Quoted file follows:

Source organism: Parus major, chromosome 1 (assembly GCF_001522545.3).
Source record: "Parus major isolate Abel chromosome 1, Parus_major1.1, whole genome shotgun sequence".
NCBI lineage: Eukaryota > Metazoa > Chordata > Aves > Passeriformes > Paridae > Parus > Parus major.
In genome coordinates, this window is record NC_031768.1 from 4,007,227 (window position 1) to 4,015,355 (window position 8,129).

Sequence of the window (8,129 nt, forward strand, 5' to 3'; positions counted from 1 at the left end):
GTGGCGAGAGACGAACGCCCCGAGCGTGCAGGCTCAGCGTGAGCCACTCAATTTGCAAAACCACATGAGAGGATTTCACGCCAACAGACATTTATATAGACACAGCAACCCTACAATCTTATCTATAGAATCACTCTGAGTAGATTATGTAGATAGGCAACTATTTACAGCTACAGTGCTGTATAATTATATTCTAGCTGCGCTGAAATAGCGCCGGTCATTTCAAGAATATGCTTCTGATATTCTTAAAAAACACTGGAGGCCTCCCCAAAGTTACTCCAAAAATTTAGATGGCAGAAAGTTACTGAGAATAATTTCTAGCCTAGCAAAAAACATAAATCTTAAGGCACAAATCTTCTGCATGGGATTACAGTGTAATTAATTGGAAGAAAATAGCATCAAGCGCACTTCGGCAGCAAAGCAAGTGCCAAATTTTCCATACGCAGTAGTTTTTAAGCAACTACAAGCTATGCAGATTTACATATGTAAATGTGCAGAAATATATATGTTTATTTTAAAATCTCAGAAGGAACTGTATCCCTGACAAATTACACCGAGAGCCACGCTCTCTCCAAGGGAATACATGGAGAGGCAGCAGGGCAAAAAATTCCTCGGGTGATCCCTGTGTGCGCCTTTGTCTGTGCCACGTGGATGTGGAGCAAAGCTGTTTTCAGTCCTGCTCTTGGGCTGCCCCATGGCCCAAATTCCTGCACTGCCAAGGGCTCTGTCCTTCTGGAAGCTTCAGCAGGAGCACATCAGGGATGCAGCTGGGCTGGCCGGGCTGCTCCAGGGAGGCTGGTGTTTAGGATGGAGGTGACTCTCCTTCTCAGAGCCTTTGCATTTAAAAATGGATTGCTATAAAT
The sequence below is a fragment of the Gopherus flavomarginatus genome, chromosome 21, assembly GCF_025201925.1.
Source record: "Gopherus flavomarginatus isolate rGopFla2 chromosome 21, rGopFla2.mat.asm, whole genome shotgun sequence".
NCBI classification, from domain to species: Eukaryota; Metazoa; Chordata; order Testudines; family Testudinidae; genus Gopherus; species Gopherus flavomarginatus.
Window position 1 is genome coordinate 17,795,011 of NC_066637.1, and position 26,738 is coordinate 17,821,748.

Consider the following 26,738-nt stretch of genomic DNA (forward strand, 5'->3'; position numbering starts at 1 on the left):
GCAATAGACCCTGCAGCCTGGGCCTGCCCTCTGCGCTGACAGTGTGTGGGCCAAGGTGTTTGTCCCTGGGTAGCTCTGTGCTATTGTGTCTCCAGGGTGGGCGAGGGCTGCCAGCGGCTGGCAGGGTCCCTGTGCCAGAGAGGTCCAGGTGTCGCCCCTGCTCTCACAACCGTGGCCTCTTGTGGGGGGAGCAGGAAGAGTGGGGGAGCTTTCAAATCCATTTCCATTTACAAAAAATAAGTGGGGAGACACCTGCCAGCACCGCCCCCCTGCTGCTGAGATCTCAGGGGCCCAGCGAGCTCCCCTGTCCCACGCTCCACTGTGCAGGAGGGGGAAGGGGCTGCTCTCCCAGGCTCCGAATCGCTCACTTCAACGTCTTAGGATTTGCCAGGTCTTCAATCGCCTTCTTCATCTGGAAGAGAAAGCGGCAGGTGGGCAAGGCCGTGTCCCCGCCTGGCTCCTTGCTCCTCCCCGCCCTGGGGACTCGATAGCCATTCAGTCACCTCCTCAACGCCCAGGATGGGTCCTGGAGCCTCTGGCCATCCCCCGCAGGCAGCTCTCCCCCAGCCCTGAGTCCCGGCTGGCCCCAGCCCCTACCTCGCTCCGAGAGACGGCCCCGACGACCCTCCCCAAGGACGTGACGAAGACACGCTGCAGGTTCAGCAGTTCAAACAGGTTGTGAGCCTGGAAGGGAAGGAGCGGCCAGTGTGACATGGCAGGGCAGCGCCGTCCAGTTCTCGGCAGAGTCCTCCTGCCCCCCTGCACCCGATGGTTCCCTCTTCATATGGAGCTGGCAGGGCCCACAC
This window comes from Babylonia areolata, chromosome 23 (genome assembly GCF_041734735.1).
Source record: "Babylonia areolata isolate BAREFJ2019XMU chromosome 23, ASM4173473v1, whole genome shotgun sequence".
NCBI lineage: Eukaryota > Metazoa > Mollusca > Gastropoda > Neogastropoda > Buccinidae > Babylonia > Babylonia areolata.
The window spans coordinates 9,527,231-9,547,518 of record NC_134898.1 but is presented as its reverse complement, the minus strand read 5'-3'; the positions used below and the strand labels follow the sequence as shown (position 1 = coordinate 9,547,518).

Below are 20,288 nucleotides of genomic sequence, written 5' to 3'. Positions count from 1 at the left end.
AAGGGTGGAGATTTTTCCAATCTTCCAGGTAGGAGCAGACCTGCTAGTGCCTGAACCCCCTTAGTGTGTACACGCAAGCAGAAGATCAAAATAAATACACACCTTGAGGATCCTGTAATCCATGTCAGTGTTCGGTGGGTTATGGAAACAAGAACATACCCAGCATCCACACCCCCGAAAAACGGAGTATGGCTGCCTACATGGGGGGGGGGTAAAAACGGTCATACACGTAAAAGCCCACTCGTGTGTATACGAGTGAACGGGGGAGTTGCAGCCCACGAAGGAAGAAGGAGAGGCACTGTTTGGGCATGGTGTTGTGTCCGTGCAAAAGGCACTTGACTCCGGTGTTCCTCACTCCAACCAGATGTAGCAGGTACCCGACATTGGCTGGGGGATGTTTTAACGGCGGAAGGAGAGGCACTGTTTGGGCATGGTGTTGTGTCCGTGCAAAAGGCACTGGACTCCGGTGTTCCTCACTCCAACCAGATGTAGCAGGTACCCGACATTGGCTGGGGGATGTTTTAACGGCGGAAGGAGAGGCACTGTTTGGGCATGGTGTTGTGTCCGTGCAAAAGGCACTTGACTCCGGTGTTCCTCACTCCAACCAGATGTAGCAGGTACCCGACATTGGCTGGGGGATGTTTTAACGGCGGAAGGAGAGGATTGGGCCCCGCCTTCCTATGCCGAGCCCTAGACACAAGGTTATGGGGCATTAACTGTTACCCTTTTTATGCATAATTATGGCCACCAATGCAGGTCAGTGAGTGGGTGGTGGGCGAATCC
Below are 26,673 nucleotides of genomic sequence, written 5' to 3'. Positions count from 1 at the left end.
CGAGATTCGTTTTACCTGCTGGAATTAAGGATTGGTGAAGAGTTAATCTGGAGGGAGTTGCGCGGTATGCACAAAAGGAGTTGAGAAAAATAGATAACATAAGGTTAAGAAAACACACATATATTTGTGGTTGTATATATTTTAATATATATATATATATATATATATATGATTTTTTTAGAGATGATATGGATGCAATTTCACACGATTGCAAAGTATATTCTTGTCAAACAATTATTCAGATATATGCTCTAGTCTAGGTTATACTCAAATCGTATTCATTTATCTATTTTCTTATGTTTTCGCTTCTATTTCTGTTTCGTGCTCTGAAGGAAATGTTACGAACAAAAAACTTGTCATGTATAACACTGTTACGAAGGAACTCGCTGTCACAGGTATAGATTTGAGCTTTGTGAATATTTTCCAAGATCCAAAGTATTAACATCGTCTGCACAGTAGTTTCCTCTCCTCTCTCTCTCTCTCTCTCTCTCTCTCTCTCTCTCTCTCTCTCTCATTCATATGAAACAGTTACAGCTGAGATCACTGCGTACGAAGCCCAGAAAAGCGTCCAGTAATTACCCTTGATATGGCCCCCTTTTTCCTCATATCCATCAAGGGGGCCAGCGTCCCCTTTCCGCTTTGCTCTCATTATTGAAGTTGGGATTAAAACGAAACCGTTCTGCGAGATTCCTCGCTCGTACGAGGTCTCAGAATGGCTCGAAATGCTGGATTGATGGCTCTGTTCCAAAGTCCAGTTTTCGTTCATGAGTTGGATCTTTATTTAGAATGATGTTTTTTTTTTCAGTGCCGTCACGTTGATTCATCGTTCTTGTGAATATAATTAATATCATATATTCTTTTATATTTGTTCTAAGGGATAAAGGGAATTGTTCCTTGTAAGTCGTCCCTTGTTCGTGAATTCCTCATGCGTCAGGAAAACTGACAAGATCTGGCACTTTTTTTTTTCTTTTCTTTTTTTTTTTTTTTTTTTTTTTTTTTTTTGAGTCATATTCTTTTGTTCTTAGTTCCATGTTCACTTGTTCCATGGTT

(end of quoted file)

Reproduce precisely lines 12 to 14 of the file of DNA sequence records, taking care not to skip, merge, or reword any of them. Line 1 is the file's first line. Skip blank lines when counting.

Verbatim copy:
GCAATAGACCCTGCAGCCTGGGCCTGCCCTCTGCGCTGACAGTGTGTGGGCCAAGGTGTTTGTCCCTGGGTAGCTCTGTGCTATTGTGTCTCCAGGGTGGGCGAGGGCTGCCAGCGGCTGGCAGGGTCCCTGTGCCAGAGAGGTCCAGGTGTCGCCCCTGCTCTCACAACCGTGGCCTCTTGTGGGGGGAGCAGGAAGAGTGGGGGAGCTTTCAAATCCATTTCCATTTACAAAAAATAAGTGGGGAGACACCTGCCAGCACCGCCCCCCTGCTGCTGAGATCTCAGGGGCCCAGCGAGCTCCCCTGTCCCACGCTCCACTGTGCAGGAGGGGGAAGGGGCTGCTCTCCCAGGCTCCGAATCGCTCACTTCAACGTCTTAGGATTTGCCAGGTCTTCAATCGCCTTCTTCATCTGGAAGAGAAAGCGGCAGGTGGGCAAGGCCGTGTCCCCGCCTGGCTCCTTGCTCCTCCCCGCCCTGGGGACTCGATAGCCATTCAGTCACCTCCTCAACGCCCAGGATGGGTCCTGGAGCCTCTGGCCATCCCCCGCAGGCAGCTCTCCCCCAGCCCTGAGTCCCGGCTGGCCCCAGCCCCTACCTCGCTCCGAGAGACGGCCCCGACGACCCTCCCCAAGGACGTGACGAAGACACGCTGCAGGTTCAGCAGTTCAAACAGGTTGTGAGCCTGGAAGGGAAGGAGCGGCCAGTGTGACATGGCAGGGCAGCGCCGTCCAGTTCTCGGCAGAGTCCTCCTGCCCCCCTGCACCCGATGGTTCCCTCTTCATATGGAGCTGGCAGGGCCCACAC
This window comes from Babylonia areolata, chromosome 23 (genome assembly GCF_041734735.1).
Source record: "Babylonia areolata isolate BAREFJ2019XMU chromosome 23, ASM4173473v1, whole genome shotgun sequence".